The ‘g’ stands for ‘government’ and is silent. h/t to William Briggs for bringing this handy time and scare-quote saving device to our attention. Ultimately, the question is whether marriage is the sort of thing governments get to define, so gmarriage seems like the appropriate term.
Folks, what I want to do here is assemble the rational arguments in a nice orderly format – and the most nice and orderly format known to man it the quaestio developed in the medieval universities (whose most prominent child is the Scientific Method). As the Oracle Wikipedia puts it:
The quaestio method of reasoning was initially used especially when two authoritative texts seemed to contradict one another. Two contradictory propositions would be considered in the form of an either/or question, and each part of the question would have to be approved (sic) or denied (non). Arguments for the position taken would be presented in turn, followed by arguments against the position, and finally the arguments against would be refuted. This method forced scholars to consider opposing viewpoints and defend their own arguments against them.
See? What could be more reasonable? The rules of the game require that the positions with which one disagrees be stated as strongly as possible and in a form with which a reasonable person who held that position would agree. In other words, no straw men allowed, and no unstructured emoting in the place of reasoned argument.
So, the first step: identify and formulate the arguments for gmarriage in as strong and reasonable form as possible. Here’s where I need help: Please suggest either other reasons, or suggest ways to tighten up the given reasons. As we move through the process, we’ll add counter-arguments and other fun stuff.
Also note that I’m trying to keep this non-technical (in the philosophical sense) as much as possible, but I am following the practice of reducing arguments that depend on the same principle to one argument – for example, Thomas was right in that there are only 2 rational arguments against the existence of God, yet people will propose dozens of ‘arguments’, many of which are mere name-calling or otherwise irrational, the remainder of which fall under one or the other of the two reasons Thomas identified (either God is not needed, or is inconsistent with evil in the word, in case you’re wondering). So, with that said:
It would seem that gmarriage is not objectionable on rational grounds. For
1. Marriage is nothing more than a voluntary union between adults. It is nothing more than an accident of history, specifically religious history, that it has been restricted previously to one man and one woman. The ubiquity of “No-Fault” divorce proves this.
2. Modern science has proven that homosexuality is a completely normal, natural and healthy state. It is not reasonable to place any restrictions on homosexuals that are not placed on straights, nor is it reasonable to grant rights to straights not granted to homosexuals. Marriage has been just such a right up until now, so that acknowledging the right of any two adults to marry if they wish is reasonable.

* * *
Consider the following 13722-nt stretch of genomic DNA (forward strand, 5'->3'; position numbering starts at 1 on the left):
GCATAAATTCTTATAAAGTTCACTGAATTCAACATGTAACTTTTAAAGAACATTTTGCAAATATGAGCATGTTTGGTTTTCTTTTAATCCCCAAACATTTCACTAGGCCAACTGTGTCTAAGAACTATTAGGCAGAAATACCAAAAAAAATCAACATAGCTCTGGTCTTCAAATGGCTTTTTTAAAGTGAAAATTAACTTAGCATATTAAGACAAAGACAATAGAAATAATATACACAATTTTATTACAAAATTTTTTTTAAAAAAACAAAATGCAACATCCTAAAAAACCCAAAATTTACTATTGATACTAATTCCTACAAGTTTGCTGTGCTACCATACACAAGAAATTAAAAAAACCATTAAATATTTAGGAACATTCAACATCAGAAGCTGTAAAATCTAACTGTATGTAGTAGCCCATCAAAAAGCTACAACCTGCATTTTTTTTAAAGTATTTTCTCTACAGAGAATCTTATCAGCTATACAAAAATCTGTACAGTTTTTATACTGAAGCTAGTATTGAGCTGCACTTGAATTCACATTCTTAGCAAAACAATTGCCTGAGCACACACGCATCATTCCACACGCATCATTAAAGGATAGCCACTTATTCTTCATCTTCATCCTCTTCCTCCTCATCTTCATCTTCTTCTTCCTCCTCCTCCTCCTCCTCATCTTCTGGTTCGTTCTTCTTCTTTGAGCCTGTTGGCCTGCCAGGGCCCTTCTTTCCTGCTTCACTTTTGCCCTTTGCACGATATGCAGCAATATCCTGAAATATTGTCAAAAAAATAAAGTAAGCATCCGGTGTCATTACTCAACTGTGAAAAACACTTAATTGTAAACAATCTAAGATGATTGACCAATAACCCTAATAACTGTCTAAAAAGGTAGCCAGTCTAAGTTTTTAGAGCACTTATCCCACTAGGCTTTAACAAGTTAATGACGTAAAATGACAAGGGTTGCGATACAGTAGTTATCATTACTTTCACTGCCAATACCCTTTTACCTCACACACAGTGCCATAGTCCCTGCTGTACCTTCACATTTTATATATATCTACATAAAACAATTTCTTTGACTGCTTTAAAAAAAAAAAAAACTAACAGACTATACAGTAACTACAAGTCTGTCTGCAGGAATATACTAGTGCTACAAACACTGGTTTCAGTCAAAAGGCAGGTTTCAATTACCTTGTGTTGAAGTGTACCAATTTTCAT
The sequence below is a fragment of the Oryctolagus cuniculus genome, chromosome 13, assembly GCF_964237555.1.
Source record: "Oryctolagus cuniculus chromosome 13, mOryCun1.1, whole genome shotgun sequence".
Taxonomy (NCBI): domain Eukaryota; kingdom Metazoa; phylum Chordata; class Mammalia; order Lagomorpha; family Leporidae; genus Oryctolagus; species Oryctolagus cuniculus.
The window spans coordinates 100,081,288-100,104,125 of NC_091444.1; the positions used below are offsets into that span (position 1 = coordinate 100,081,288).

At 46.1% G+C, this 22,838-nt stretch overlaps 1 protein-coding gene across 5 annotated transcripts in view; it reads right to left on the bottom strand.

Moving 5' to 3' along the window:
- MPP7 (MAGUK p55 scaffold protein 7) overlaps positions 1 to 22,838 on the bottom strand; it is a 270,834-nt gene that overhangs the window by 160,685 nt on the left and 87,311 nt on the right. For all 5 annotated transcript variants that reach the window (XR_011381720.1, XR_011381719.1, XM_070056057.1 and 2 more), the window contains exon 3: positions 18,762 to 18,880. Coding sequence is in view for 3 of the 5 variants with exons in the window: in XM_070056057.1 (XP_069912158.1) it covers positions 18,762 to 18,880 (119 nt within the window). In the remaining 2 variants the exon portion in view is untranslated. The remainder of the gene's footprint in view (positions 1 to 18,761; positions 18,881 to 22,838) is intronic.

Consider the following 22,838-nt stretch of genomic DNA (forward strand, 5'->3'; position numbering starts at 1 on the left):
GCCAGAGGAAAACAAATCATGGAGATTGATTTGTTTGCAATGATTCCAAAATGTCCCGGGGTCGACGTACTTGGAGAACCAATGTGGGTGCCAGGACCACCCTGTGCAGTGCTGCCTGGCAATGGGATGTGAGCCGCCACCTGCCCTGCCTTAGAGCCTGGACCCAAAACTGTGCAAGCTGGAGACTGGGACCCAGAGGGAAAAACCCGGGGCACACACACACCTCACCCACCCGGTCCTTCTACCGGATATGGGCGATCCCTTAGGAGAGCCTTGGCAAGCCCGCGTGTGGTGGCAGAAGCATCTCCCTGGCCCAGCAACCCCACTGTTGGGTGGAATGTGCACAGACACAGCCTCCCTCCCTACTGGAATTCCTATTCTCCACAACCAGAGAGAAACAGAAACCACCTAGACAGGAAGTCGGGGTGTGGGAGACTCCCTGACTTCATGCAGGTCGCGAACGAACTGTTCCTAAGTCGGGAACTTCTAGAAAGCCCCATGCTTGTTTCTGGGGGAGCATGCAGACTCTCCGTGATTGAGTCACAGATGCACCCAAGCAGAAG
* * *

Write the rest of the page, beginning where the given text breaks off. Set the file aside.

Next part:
3. Society is built on consensual arrangements between sovereign individuals, as Rousseau asserts and as the Founders of the United States enshrined in the Constitution (“We, the people…” establish the laws of the land). Law has no other basis than the will of the governed. Marriage is also a contract within this system of law; therefore, marriage is whatever the people say it is (through their representatives in the legislature and courts). It is reasonable for the people, through the courts, to define marriage to include homosexual unions if the people wish.
What I’m shooting for is 1) the redefinition of marriage as something temporarily entered into by two adults at their pleasure is a done deal. Any social objections have been crushed by the reality of no-fault divorce; 2) There can be no rational discrimination (in the basic, non-name-calling sense of the word) against homosexuals; 3) Under the principles under which the laws of this nation are established, the courts get to redefine any terms they feel inclined to redefine. As O. W. Holmes Jr says: the law is whatever the judges say it is.
Well? Does that capture it? Any other arguments? I suppose we could break this up into two questions: whether gmarriage is reasonable and whether the courts have the power to establish it…
My wife’s comment from hearing arguments in the wild is that proponents always frames this up as a question of fairness. I went back and forth on this, but fairness is such a squishy claim that I can see a whole series of arguments around what is fair/just – see the last post. In the end, I left fair out. Thinking we’ll need that set of arguments in the end anyway. What do you think?